When I travel I always take ... my solar-powered radio

I hate being alone so a radio has always been an essential piece of kit. Even though you can buy a portable radio for only a few pounds, I ended up buying one that cost more, demands regular wrestling and threatens to die just as the headlines are read.

Why? Because it is extremely handy not to need an external power source.

What's more, for me at least, there is a satisfaction that comes from self-sufficiency.

My Freeplay Ranger AM/FM radio comes with a mains adapter, so I can plug it in to recharge the built-in battery. But it is the alternative power sources that make it special. The solar panel will power it in direct sunlight or trickle-charge the battery even in the depths of winter. It plays continuously in full sunlight or a 30-second wind-up will power it to run for up to 35 minutes. Designed for the outdoors, it's rugged, weather-resistant, and light.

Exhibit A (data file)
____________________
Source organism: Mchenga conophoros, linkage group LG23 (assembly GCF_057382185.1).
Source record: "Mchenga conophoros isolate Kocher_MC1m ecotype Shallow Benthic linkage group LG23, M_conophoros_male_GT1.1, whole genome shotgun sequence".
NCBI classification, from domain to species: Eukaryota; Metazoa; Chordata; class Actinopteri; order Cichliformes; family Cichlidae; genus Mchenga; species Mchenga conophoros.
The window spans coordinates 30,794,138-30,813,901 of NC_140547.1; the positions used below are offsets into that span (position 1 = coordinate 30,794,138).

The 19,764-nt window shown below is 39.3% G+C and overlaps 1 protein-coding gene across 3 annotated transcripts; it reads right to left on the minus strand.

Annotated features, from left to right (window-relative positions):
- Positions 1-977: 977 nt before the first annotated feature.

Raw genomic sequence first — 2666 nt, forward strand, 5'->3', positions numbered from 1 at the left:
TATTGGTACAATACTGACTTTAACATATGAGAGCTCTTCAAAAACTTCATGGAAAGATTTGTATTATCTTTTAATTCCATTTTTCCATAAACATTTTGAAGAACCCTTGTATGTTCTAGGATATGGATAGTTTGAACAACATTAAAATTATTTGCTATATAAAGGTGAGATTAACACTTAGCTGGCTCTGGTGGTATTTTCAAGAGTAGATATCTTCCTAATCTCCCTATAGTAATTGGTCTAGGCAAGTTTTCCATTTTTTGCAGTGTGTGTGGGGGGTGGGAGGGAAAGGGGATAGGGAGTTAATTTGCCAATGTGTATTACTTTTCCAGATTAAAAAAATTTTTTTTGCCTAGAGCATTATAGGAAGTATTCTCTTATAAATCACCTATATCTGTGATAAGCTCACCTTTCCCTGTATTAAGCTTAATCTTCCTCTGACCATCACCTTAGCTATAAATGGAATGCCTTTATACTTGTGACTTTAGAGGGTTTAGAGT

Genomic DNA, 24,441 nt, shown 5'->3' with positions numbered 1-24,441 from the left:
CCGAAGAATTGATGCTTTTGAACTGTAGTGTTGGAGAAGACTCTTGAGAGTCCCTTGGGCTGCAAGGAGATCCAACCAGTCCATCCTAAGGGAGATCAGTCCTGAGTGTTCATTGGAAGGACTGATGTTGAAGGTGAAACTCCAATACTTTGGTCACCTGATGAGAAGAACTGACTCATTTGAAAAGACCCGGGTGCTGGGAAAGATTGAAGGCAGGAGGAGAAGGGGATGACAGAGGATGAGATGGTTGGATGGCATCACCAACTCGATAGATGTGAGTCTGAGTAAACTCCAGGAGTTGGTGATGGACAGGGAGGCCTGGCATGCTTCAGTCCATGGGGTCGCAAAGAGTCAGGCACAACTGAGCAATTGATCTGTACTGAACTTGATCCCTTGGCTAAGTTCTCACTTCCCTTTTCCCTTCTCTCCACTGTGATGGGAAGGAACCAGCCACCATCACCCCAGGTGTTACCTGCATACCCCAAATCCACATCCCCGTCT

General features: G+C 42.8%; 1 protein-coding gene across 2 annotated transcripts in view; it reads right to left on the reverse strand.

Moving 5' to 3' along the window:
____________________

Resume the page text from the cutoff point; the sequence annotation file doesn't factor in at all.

The radio really came into its own recently when my husband and I went to a friend's party in a field in Wales, miles from the nearest power point or car radio. The bonfire was roaring and the sausages sizzling, then the generator for the lights and music system ran out of fuel. Within seconds we'd tuned in our radio to his iPod transmitter (that seeks out radio signals) and the music was played through the radio's speaker. We danced to the light of the bonfire and the evening was saved.

You can also buy a digital wind-up radio, but given that the power drain is much greater (one hour of FM radio or five minutes of digital radio from a one-minute wind-up) it is rather fortunate that it too has solar and rechargeable options.

Model: Freeplay Ranger AM/FM £29.99+postage
Model: Freeplay Devo DAB £79.99+postage
Available: www.simplyradios.com - (01273) 440 948

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